What makes things even scarier, is most musicians I know are themselves paying to record their own music, risking tens of thousands, even 6-figure budgets, out of their own savings or on a bank loan, with zero chance of recovering the investment. And speaking of “pie,” you’re lucky if you make enough money to buy one piece of pie with what you’ll make, and I’m not kidding. I mean that literally.

As an example, young hip hop artist I know co-wrote a song with one other person that hit it big. They got 75 million plays on Spotify, and each never got a check for more than $60. So, if even quite successful songwriters are barely paid, and your odds of winning the lottery are far better than paying off a record – and there’s no other method to get your music to the world other than streaming because CDs are all but extinct, and Apple downloads too, and now nearly everyone in the world simply streams on Spotify and YouTube –– then what do you think will happen to the music YOU love?

But folks, things get even worse: Because streaming companies own ALL of the data, they know who listens to what, and exactly how much they listen. With that data, they can predict the successful artists and songs. So, they are now themselves producing music based on that knowledge. Frighteningly, studies show if people are told what other people like, even if not true, it will make others like that music too. So Spotify can steer people to the music that financially benefits them, and music they themselves create, and they are doing it. With all this power, companies like Spotify and YouTube will be able to control the whole show. One well-known New York songwriter said to me, “Maria, it’s not that songwriters can’t write good songs anymore, but we’re being told exactly what to write based on what the companies see through their data.”

It stands to reason, that if the world starves those who create music, it won’t be long before new meaningful music disappears. 

If we allow these companies to manipulate our taste for their own profit –– if we willingly digest what they feed us, we’re allowing them to destroy the very pillars of great music. And if young, potentially highly creative musicians, see no future hope of even a modest living from music, the world will eventually stop producing artists like David Bowie, Prince, Jimmie Hendrix, iconic artists who bucked every “trend,” and jolted the world with the unexpected, and changed the evolution of music.

Spotify and YouTube love to use the lofty word “curation” when they suggest what you might like, as if they are the artistic “curators” of Norway’s National Gallery or something. Make no mistake, when Spotify and YouTube use the word “curation,” it’s a substitute word for “mind control.” Their brand of “curation” is quickly dragging our music culture into a swirling cesspool of mediocrity.

The future of great music lies in an HONEST relationship between artists and their fans, not the cheapest direct route to profit. YOU, who have come here, are the great fans that drive great art. You’ve carved out time to enjoy this extraordinary and historic festival – the 2nd oldest in the world! A festival that’s taken great care to give you a broad musical perspective. A festival famous for spotting talent: like Wayne Shorter and Keith Jarrett with Charles Lloyd, years before they made their mark as solo artists, Esperanza Spalding back in 2007, Kendrick Lamar already in 2013. Molde, that even commissions fresh new work, has earned the right to call themselves “curators” of music, not Spotify and YouTube. Molde represents every great thing in the world that money-hungry big data companies are destroying. In bleak times, Molde continues to show us how art enhances life, and how great audiences enhance art.

I’m thrilled and honored to be here. This is the first festival that has ever invited me show all that I do, not drawing lines between genres. I’m thrilled to be here with the fabulous musicians in Ensemble Denada, they are among the greatest I’ve worked with in the world –– and to have the great Donny McCaslin, Jeff Taylor and Nate Wood join us on my Bowie collaboration which will be performed live for the first time. And, I can’t wait to work with soprano great, Eir Inderhaug and Trondheimsolistene.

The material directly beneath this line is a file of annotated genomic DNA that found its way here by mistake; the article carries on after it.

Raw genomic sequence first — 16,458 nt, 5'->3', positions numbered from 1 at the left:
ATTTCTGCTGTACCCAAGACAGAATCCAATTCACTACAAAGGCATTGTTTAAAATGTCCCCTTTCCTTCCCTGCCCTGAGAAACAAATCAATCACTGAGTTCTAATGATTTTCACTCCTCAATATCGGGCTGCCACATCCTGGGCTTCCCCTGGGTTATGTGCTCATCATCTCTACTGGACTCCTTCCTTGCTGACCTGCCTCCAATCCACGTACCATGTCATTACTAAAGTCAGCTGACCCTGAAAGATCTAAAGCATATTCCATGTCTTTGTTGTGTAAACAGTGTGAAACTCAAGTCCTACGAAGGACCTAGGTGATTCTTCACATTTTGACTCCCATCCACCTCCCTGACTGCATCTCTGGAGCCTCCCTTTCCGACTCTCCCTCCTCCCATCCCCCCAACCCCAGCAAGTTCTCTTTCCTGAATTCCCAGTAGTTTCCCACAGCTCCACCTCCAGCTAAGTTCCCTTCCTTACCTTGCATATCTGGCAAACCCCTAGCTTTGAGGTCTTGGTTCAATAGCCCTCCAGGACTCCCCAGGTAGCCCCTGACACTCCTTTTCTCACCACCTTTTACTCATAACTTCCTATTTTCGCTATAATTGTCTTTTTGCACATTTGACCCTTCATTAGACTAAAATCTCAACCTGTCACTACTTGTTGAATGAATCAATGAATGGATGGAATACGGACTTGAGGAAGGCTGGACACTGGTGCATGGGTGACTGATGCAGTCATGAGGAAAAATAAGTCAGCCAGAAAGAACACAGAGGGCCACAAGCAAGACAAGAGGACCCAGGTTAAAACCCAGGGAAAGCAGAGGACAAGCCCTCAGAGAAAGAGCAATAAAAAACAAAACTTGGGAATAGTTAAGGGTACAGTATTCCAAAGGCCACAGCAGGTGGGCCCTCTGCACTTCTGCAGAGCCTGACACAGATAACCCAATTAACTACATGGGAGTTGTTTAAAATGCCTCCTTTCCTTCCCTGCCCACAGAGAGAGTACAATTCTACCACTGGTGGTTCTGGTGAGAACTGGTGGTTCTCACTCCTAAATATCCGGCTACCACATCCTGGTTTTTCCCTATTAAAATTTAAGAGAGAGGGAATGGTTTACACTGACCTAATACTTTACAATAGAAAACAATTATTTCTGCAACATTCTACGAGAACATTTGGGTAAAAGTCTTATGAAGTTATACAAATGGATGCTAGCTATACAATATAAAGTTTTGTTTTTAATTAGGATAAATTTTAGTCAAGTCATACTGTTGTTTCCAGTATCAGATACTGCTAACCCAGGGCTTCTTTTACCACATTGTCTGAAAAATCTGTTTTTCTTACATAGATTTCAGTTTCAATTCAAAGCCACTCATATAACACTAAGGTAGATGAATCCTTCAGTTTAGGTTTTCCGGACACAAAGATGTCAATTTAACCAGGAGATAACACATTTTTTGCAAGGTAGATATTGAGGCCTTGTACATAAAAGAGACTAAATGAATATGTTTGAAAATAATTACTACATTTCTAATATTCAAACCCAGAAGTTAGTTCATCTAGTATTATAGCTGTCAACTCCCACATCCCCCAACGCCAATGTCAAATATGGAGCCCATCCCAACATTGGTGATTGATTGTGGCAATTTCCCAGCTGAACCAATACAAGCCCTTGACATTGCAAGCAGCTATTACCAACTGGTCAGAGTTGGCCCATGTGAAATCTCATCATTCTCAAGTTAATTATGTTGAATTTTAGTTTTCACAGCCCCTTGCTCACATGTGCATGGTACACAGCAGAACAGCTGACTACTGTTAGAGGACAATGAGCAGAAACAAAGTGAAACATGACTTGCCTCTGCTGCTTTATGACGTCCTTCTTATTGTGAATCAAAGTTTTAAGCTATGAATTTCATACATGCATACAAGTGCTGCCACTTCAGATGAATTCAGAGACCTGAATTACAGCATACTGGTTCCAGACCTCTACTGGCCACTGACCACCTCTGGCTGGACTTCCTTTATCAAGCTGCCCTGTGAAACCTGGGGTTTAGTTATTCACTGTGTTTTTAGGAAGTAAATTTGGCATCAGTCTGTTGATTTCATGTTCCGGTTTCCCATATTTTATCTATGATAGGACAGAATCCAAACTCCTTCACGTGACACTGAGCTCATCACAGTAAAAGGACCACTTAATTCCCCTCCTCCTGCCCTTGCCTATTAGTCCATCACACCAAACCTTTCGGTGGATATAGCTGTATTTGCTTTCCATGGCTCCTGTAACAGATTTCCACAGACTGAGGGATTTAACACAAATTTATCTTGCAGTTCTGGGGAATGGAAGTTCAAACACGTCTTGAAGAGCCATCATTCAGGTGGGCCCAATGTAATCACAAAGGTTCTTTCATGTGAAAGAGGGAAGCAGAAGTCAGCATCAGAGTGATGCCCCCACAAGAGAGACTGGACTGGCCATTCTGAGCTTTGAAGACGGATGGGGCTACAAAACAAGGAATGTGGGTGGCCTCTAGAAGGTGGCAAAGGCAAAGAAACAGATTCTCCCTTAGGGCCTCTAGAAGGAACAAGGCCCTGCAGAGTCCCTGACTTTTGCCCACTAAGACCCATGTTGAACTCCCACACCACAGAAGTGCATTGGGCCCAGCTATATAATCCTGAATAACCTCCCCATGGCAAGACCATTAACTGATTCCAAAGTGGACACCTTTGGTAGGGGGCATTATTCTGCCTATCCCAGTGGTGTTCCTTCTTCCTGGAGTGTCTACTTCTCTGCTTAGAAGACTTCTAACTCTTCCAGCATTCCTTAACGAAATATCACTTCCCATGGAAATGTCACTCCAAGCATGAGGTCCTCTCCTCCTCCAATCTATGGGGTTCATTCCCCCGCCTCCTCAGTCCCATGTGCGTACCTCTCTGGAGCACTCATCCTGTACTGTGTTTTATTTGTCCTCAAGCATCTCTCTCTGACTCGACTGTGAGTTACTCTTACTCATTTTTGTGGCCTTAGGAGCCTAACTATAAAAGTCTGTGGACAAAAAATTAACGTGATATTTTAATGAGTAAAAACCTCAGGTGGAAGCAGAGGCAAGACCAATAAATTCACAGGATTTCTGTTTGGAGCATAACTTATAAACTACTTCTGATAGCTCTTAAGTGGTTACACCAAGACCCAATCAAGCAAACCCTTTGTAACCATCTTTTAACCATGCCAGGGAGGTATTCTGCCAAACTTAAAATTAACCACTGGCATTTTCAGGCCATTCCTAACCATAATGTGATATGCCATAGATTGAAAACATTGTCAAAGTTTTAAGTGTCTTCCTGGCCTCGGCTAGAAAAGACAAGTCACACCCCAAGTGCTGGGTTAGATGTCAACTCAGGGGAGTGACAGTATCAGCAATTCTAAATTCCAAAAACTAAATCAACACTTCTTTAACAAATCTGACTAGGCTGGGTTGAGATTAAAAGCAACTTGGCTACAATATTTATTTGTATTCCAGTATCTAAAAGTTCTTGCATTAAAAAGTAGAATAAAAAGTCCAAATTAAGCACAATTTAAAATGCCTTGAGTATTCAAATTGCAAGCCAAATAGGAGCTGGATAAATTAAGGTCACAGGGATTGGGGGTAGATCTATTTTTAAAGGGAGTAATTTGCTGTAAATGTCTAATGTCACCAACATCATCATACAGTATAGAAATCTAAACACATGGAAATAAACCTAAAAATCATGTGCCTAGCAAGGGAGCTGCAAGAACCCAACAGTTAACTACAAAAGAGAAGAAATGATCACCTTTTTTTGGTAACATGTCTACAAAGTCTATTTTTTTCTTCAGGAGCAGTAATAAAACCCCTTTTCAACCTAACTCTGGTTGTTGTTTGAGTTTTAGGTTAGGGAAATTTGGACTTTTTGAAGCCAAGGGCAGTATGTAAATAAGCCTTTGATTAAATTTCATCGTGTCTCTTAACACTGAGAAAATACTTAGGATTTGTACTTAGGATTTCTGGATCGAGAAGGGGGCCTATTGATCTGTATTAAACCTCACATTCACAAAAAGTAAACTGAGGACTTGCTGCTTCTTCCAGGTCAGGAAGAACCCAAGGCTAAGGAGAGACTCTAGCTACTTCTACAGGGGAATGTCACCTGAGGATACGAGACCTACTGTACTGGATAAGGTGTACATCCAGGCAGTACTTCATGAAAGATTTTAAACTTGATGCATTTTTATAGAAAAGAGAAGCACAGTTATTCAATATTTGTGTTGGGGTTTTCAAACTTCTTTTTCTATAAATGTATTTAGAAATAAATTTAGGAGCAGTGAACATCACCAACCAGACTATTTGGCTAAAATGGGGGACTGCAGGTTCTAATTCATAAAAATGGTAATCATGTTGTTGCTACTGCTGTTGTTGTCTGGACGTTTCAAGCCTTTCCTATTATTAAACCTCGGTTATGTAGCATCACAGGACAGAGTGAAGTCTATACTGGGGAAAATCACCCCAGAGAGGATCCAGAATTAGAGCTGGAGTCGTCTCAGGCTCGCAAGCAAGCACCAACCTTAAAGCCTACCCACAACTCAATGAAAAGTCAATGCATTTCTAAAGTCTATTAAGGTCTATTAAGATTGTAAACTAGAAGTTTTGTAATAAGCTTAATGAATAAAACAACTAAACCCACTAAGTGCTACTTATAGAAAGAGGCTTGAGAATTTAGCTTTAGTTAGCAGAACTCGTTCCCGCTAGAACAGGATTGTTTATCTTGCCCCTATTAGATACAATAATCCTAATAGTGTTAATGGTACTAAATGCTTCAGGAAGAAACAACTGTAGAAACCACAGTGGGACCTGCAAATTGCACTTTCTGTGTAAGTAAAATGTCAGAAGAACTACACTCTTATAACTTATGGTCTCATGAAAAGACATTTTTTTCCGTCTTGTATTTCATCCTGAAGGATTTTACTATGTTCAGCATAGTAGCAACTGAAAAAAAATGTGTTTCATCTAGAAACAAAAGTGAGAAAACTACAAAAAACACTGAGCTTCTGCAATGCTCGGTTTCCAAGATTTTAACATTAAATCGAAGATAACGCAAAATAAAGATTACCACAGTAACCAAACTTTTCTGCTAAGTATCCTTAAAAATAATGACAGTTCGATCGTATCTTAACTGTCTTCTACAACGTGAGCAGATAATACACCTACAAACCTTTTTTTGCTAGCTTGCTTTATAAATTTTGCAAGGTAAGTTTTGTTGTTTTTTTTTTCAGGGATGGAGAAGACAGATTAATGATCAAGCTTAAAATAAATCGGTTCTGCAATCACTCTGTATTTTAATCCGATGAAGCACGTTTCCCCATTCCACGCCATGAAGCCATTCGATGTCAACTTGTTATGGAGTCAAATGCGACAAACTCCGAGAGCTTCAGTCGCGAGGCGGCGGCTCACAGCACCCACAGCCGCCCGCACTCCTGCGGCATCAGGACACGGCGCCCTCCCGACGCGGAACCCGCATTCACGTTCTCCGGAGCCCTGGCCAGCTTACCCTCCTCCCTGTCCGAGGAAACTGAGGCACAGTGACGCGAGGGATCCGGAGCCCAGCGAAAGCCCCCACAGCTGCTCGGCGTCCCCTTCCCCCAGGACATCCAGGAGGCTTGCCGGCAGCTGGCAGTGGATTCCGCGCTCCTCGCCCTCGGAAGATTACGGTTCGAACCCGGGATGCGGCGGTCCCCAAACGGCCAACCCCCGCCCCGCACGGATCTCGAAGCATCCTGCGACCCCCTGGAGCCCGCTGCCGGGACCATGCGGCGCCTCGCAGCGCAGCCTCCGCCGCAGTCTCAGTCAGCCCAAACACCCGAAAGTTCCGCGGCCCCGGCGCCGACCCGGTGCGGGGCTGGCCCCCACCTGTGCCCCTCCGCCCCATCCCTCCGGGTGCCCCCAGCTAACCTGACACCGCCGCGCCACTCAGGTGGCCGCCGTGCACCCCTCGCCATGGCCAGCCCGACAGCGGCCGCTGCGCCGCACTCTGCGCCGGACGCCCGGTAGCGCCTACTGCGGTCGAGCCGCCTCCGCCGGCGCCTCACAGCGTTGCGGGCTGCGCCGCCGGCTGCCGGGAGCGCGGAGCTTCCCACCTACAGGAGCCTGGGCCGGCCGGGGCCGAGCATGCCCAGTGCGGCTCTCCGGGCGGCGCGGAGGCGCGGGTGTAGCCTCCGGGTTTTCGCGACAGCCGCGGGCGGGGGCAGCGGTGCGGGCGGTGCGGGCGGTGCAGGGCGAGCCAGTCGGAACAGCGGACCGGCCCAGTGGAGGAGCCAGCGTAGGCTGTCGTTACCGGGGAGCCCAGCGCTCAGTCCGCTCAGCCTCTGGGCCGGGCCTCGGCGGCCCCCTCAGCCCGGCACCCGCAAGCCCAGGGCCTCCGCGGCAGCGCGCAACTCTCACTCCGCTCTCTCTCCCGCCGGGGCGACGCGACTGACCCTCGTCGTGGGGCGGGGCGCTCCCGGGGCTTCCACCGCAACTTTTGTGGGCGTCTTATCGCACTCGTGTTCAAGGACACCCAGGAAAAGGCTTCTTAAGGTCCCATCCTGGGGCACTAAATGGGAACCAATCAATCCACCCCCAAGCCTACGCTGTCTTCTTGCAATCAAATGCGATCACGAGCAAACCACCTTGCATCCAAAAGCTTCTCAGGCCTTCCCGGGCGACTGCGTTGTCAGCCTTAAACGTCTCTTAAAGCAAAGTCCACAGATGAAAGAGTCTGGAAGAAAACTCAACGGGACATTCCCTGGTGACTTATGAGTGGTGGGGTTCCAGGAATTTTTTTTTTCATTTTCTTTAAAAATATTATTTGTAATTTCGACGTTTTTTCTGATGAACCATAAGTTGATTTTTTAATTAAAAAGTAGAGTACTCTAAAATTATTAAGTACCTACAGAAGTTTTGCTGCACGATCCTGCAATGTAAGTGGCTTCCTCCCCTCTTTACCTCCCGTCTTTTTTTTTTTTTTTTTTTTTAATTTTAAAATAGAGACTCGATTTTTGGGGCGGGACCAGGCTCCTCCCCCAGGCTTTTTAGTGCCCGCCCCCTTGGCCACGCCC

I’m excited to immerse myself in the great music at the Molde Festival, as I know you are, too. In light of all that I’ve talked about, here is my dream for this festival: that we all really unplug – turn off our phones and devices, leave them at home or in your hotel, toss them in the fjord, or at least, lose them deep in your bags, completely turned off. Then when there’s a moment of space that you’d ordinarily fill by looking at your text messages or seeing if someone called, instead just breathe in the air, look at this magical place, and open yourself to the space. Do you remember when we all daydreamed? When life sometimes gave us so much space where we might even find ourselves bored? Boredom precedes daydreaming, and that feeds our imaginations and ideas! So in any space you find, let your minds go –– take in the people, take in the music, explore your own fresh ideas!

The next thing I’m going to ask might feel uncomfortable, but I’m going to do it, and I’d like to ask that we each try: That is, this week, to spontaneously introduce yourself to people you don’t know. Ask what brought them here – what music they’re most excited to hear – get to know each other. Reach out just like Sirin Olsen reached out to me in 1966 when without knowing me, she wrote the words, “Hvordan har do det.” I guarantee that if you do that with four people, you’ll have at least one extraordinary encounter where you really have something in common, or you’ll just really have fun talking. Hey, someone here could fall in love! We are living in an extraordinary world, but increasingly we don’t even notice one another. And when we encounter people we don’t know, or face silence and space, we retreat into our private digital world. But it’s not “private,” and it’s not “yours.” It’s a world that thrives on exploiting you.

This festival isn’t here to exploit you. No musician is here to exploit you. We want to give ourselves to you, completely. So in these next days, let’s embrace life together, knowing how special, and rare is it is to all meet amongst each other in such an extraordinary place, amidst so much wonderful music –– all of it is here, purely for enhancing life! This is a place to experience, with each other, the joy of being alive! Welcome to the Molde festival! Let the wonderment of being human and alive in the physical world begin!!!

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Kjetil Valstadsve

Kjetil Valstadsve